The Long Term Ecological Research Program (LTER or PELD) is conceived and funded by the Brazilian National Council for Scientific Research and Development (CNPq), and is part of the Ministry of Science and Technology's “Science, Technology and Innovation for Nature and Climate” program (MCT).
It represents a pioneering initiative with regard to obtaining information on fundamental aspects for the Conservation of Biodiversity and Sustainable Use of Natural Resources in Brazilian ecosystems. It was created in 1996, under the Integrated Ecology Program (IPE), and focuses on the establishment of permanent research sites in several Brazilian biomes and ecosystems, integrated in a network for the development and monitoring of long-term ecological research.
PELD excels in the training of human resources and consolidating research in Ecology in Brazil, as it is one of the few programs that fund long-term research. It offers an investigation on themes such as composition, functioning and dynamics of ecosystems, and the effects of changes caused by natural and/or anthropogenic disturbances, dealing with key ecological processes for understanding the mechanisms and patterns that shape the planet's biodiversity and its services environmental issues.
No PELD Site 1: Amazon Forest - Manaus researchers and projects linked to the National Institute for Research in the Amazon (INPA) work in partnership in the investigation of aquatic and terrestrial ecosystems of the humid tropical forest. At this moment, the PELD is in its second phase of implementation. The first phase corresponding to the period 1998 - 2008 and most of the results are available on our website.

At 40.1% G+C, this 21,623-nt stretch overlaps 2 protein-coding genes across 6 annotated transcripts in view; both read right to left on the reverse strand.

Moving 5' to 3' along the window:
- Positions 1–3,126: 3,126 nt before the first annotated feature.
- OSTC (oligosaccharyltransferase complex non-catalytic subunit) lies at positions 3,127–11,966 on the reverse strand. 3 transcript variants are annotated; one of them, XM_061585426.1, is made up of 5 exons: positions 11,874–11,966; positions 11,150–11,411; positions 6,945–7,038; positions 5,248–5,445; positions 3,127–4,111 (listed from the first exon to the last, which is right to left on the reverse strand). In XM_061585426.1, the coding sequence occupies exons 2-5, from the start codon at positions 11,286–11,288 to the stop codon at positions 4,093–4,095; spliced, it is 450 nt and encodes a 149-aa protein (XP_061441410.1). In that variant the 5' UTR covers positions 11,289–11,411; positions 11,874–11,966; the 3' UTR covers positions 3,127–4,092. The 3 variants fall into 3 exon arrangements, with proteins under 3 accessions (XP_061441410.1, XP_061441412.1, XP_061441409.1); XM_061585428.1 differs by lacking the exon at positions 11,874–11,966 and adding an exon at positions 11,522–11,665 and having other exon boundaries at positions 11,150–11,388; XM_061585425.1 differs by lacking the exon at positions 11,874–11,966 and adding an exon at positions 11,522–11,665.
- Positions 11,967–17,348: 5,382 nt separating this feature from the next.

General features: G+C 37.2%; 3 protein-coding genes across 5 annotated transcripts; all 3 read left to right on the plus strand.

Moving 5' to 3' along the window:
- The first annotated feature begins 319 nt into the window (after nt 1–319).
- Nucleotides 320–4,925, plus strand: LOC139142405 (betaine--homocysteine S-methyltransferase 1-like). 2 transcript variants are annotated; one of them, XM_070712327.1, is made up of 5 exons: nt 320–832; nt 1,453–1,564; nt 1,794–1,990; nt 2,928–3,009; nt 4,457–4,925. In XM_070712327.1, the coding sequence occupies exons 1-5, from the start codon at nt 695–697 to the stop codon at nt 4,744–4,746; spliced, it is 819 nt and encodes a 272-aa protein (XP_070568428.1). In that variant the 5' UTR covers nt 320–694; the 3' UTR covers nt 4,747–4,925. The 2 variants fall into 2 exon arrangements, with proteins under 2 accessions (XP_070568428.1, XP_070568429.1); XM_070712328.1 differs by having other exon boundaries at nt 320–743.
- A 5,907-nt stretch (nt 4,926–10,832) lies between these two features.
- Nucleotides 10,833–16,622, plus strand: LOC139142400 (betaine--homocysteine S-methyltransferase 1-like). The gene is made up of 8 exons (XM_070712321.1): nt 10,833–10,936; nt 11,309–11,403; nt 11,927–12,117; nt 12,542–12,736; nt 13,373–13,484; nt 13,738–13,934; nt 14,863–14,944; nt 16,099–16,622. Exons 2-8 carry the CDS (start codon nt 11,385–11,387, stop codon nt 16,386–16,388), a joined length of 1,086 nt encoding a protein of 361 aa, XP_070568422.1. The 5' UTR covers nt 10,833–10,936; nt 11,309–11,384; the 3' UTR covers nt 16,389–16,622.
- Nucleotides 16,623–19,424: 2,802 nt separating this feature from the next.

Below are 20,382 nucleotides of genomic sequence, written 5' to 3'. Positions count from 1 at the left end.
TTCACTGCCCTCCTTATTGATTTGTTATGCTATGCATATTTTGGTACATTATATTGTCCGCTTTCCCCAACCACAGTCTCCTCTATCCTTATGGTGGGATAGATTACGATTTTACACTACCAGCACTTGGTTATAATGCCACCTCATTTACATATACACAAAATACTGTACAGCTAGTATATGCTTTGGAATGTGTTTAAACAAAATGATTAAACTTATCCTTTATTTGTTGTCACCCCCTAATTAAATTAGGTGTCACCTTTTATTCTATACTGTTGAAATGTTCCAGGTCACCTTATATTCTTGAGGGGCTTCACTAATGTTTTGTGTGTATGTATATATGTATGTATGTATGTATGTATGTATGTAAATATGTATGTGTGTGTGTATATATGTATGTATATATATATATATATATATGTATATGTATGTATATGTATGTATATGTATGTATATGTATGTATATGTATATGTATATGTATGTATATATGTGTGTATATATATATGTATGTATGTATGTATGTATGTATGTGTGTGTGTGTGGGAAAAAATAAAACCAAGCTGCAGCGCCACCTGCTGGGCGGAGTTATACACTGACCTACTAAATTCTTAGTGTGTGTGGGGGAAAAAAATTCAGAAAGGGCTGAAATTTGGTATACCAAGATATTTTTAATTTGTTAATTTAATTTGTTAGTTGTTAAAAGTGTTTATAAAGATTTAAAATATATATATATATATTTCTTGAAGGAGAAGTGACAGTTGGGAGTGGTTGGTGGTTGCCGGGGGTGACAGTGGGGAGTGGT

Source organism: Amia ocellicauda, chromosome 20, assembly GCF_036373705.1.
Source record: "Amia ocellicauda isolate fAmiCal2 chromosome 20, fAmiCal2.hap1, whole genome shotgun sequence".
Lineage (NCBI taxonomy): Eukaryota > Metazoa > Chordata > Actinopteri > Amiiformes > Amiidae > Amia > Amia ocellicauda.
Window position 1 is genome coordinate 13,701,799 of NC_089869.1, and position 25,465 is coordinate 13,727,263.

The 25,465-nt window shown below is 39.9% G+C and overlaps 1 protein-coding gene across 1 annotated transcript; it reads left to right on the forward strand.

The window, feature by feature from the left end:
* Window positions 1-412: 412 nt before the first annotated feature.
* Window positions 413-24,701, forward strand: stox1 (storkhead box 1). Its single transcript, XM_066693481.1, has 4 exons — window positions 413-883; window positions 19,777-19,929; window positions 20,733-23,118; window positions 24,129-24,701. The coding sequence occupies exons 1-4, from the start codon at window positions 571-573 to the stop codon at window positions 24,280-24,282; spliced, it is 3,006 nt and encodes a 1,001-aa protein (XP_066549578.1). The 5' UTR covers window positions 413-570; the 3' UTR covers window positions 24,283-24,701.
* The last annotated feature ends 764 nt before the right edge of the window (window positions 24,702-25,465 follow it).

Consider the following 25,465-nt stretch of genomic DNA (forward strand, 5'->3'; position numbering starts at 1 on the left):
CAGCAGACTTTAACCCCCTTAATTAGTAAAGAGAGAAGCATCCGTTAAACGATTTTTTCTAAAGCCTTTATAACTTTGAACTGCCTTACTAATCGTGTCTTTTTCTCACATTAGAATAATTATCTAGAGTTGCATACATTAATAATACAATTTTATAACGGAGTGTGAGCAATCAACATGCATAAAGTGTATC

Currently, the PELD site in Manaus encompasses three INPA Forest Reserves in the Central Amazon. These reserves include extensive areas of tropical rainforest (Adolpho Ducke Forest Reserve and Tropical Forestry Experimental Station - Cuieiras Forest Reserve), forest fragments, pastures and secondary forests (Forest Fragments Reserves). These areas represent three levels of human impact in the region, including practically zero impact on primary forests; reduced impact on selective logging areas; and high impact on forest fragments concession for pastures.
Other similar programs are being developed in the remaining 26 Brazilian sites and in 48 other international sites. Soon, all these raised insects are electronically interconnected, in order to facilitate the exchange of information and field research results.